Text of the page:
curated by Eylül Fidan Akıncı
As the entire world is getting back to or searching for a renewed sense of collectivity, we in the dance world are asking how we can reconnect our bodies, motions, and expressions in an equitable way. What does “togetherness” mean today, especially for our craft that involves multiple collaborators, stages, audiences? We invite you to reflect on and discuss around the themes of the biennale “Encounter, Solidarity, Sustainability”. In this symposium we will bridge theory and practice by bringing together trailblazing artists and researchers in our field to highlight the concerns of dance and performance today:
1) How do we carry on together? Expanding the “canon” and de-colonial encounters,
2) How do we work together? Sustainable co-laborations in dance,
3) How do we live together? Choreographies of non-human solidarity.
After the presentations, provocations, and discussions by Dr. Sevi Bayraktar, Jee-Ae Lim, Ilse Ghekiere, Diana Thielen, and Eiko Otake, the panels will culminate in conversations and activations between the students and the presenters. The symposium will close off with the participatory performance Choreographic Games by Laurent Pichaud and Rémy Heritier.
Sevi Bayraktar: Dancing Solidarities: Negotiating Tradition in Dance Theory and Practice
The concept of tradition has been crucial for the historical development of dance. The Western dance traditions are typically conceived as universal “high art” as opposed to the non-Western dances that are seen as the representation of their cultures. This dichotomy continues to dominate our dance institutions. In this talk, Dr. Sevi Bayraktar will reflect on the role of non-Western dance traditions in dance education in Germany. How can the cultural specificity of dance recognize power dynamics and enable dancers to relate to, learn from, and move together with other dancers and dancing communities? Drawing on her study on folk dance styles and political protests in Turkey, Bayraktar suggests that negotiating different bodily knowledges in dance is a social and political commitment towards establishing new forms of solidarity.
Jee-Ae Lim: Moving across borders and reimagining tradition
How is a trajectory of dance and its history readjusted when we link what cannot be linked? How should our relationships be formed when a trajectory intervenes in another, when borders are no longer clear? In this presentation, Jee-Ae Lim will explore the diasporic body and dance as a contact surface and a new form for understanding the complex relationship between insider and outsider, center and periphery, locality and foreignness, tradition and contemporaneity all entangled together. By reflecting on her research “Migration of Dance”, Lim will invite us to meditate on the dance that is moving between bodies, places, times, languages, and stories to ask how to settle, dwell, neighbor, support, associate, move together, and care for each other.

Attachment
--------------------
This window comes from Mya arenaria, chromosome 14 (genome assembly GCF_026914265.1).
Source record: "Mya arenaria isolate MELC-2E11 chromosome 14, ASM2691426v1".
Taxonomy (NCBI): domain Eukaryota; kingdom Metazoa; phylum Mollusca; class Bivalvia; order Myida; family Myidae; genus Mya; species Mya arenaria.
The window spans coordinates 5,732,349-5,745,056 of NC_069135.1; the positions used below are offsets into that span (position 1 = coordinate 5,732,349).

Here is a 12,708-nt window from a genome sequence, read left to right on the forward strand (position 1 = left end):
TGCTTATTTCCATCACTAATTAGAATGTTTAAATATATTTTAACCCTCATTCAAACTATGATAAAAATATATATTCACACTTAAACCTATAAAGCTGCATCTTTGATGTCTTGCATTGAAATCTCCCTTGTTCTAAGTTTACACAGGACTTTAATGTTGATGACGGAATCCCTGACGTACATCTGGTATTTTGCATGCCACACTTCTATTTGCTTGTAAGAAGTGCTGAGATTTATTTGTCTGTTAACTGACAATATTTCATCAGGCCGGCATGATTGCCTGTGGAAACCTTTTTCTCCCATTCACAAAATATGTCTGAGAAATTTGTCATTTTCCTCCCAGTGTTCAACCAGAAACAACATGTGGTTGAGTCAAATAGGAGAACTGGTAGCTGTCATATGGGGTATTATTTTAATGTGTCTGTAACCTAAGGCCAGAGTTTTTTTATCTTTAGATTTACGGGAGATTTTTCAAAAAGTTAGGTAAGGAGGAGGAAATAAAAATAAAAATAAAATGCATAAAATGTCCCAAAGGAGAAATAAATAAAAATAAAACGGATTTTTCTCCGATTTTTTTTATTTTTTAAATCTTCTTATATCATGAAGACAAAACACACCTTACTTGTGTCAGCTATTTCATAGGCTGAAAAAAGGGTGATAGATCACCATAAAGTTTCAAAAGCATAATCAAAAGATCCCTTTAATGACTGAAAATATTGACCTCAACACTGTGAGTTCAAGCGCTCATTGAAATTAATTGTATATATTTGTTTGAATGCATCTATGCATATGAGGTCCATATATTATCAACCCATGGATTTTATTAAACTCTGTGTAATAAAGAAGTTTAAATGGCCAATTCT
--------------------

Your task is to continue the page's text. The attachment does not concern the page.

Ilse Ghekiere: #Wetoo: What Dancers Talk About When They Talk About Sexism
Ilse Ghekiere spoke about sexism in the Belgium dance field and how it started a movement called Engagement Arts in a widely-discussed 2017 article. In this talk, Ghekiere will expand on her findings and the question of ethics in our field: What do we do when we experience sexual harassment or abuse of power in the dance? Ghekiere will discuss different practices and actions that address these issues both on an individual and structural level.
Diana Thielen: How is the political made manifest in dance?
In her talk, Diana Thielen asks how one’s own gender identity influences the dance and movement material. Through an intersectional, queer feminist approach and practical examples, Thielen will illustrate that bodies are effects of discourse onto which social conventions, power relations, and understandings are inscribed. Thielen argues that reflective methods can provide us with places of resistance and empowerment.
Eiko Otake: Delicious Movement: Time is not Even Space is not Empty
“Move to experience a body as part of a landscape and landscape as a body; both breathe and move.” In her video lecture, Eiko Otake will share how she teaches as a working artist and how her teaching has affected her art making. Since 2005, she has taught her semester-long class “Delicious Movement: Time is Not even Space is Not Empty” in three liberal colleges. She does not teach “dance” or “choreography” but rather “self-curation” and “collective learning.” Otake’s curriculum combines the study of history, nuclear matters, and environmental research with that of movement. Otake asks how becoming a mover affects each person’s understanding of the world and articulation of her thoughts.
by Laurent Pichaud and Rémy Héritier, with Anne Juren
Choreographic Games situates itself right at the heart of what we conceive as the discourses of and about “contemporary dance“, playfully exploring its vocabulary and testing the very grammar it is constructed upon. Questioning existing master narratives of art and dance history, anticipated patterns, styles or aesthetics within an excerpt of a dance piece or text, a group of “experts“ Rémy Héritier and Laurent Pichaud have asked Anne Juren to join them for an evening of choreographic games. The idea is not so much to “hit the nail on the head“ but to expose processes of memory and (inbound as well as outbound) discourse production as we all find ourselves re-orienting and re-locating, relating us to what we see and/or already know.
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